Early in the pandemic, as scientists scrambled to study COVID-19, a new program called Fast Grants changed how they could get funding for research: The application took only half an hour to fill out, and the team handing out the grants made decisions within 48 hours. In a second round of grants, the funding team made decisions within two weeks. The project, devised by an economics researcher and a bioengineer along with Stripe cofounder Patrick Collison, reimagined the slow, painful process of grant making.
That inspired a new project called Shared Future Fund, which now wants to do something similar for startups working on climate solutions. Instead of the typical process of pitching investors and waiting weeks or months for them to finish due diligence, founders can fill out an application online. Within a week, they’ll be told if they qualified; within 10 days, they’ll get $100,000, enough money to get started before looking for larger amounts of funding.
“It’s really meant for the team or the people who are in the lab, or something at that very early stage, and they’re like, ‘I kind of want to quit my job, or I kind of want to drop out of school and do this full time, but I need a little bit of money just to give me some security,'” says Craig Shapiro, founder of Collaborative Fund, the investment firm behind the project.
Collaborative Fund already invests in climate tech startups like Dandelion, a geothermal heating company, and Modern Meadow, a company making biofabricated alternatives to leather. But the fund is relatively small, and as Shapiro saw the field quickly expand—and many new graduates choosing to work on climate tech—he wanted to find a new way to support growth. He wanted to help companies launch faster by eliminating some of the hurdles that entrepreneurs face when getting funding, from creating a pitch deck to taking lengthy meetings with investors.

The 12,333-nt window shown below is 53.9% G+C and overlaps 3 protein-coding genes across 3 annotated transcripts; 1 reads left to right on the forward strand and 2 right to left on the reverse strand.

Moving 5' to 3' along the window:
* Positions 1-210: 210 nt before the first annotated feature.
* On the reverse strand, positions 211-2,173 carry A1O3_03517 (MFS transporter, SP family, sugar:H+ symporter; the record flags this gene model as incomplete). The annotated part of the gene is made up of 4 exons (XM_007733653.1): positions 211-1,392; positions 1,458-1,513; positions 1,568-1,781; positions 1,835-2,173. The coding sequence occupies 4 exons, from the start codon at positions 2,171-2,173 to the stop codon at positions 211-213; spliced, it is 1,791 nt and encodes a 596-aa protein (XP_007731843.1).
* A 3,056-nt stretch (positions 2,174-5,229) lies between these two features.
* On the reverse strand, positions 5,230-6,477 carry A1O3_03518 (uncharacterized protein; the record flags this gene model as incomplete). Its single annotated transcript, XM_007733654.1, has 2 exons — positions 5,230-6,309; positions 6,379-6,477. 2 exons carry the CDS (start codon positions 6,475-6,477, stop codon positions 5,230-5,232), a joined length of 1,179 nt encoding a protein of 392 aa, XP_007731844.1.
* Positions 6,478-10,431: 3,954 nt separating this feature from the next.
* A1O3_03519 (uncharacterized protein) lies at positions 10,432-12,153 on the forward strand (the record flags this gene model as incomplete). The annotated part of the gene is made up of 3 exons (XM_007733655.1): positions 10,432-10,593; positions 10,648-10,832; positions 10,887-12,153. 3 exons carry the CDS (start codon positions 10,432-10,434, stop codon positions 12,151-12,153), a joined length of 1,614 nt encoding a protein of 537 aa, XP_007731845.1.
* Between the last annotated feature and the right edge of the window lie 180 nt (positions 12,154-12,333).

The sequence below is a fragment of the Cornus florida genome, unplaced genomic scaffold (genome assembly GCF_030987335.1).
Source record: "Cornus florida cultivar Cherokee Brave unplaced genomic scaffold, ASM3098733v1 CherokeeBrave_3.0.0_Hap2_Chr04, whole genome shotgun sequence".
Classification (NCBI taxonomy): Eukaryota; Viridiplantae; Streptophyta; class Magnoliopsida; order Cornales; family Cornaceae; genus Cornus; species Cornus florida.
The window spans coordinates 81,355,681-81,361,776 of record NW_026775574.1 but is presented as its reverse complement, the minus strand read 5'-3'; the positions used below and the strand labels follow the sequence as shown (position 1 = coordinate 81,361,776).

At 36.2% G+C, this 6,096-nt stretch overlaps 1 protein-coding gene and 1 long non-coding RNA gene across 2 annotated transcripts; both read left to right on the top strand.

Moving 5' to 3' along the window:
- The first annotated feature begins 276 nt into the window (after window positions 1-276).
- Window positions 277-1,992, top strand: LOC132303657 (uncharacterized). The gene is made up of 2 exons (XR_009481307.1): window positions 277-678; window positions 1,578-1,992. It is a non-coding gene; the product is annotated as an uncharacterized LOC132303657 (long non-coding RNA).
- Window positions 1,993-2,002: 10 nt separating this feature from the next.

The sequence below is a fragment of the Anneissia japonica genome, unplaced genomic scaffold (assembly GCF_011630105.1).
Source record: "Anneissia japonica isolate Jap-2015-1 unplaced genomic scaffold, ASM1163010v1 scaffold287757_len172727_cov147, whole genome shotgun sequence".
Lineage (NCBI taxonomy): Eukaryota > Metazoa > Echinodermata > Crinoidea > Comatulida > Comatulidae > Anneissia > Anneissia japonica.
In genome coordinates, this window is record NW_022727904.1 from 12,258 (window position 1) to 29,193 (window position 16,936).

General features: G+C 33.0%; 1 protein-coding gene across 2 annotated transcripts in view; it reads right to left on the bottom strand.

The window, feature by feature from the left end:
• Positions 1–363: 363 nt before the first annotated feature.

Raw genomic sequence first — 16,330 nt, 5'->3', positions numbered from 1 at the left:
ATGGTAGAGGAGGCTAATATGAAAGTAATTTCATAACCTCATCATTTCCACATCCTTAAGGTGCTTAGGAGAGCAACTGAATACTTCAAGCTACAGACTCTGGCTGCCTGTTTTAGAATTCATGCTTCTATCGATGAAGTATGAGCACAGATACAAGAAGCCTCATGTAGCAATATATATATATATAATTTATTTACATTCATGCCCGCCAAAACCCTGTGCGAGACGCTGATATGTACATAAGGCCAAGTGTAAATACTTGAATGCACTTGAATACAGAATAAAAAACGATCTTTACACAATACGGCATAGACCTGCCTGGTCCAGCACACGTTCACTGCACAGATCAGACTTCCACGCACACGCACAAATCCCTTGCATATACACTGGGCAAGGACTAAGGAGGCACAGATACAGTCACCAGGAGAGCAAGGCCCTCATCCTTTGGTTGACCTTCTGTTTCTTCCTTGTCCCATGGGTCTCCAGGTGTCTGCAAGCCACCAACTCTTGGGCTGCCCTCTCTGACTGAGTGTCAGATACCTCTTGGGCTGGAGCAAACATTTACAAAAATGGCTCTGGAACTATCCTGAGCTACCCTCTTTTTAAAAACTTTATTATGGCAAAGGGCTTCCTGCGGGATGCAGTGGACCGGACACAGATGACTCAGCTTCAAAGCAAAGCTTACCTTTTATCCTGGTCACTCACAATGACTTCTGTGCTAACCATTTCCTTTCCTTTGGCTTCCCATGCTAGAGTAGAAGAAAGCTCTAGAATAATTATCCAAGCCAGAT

For the fund, it’s also an easier process to manage. “There’s no negotiation,” Shapiro says. “We’re not trying to figure out valuation. It’s almost like a grant. But if they do go on to raise more money, it converts into equity.” Partners on the project, including Sweetgreen, Goldhirsh Foundation, and Banff Advisors, will offer investors more support. (Banff Advisors, for example, a talent advisory firm, can help startups find team members to hire.)
In the first year, Shared Future Fund will support startups that are already working at climate accelerators, so the companies are already vetted. One hundred startups, working on solutions to reduce emissions in sectors like food, materials, and energy, will each receive $100,000. Next year, the funding will open up more broadly to another 100 startups. The project has already funded a handful of startups in 2022. “The feedback that we got from that first batch of companies that we funded was, ‘Oh my gosh, this was so easy,'” Shapiro says. “And, ‘I wish all of our fundraising went like this.'”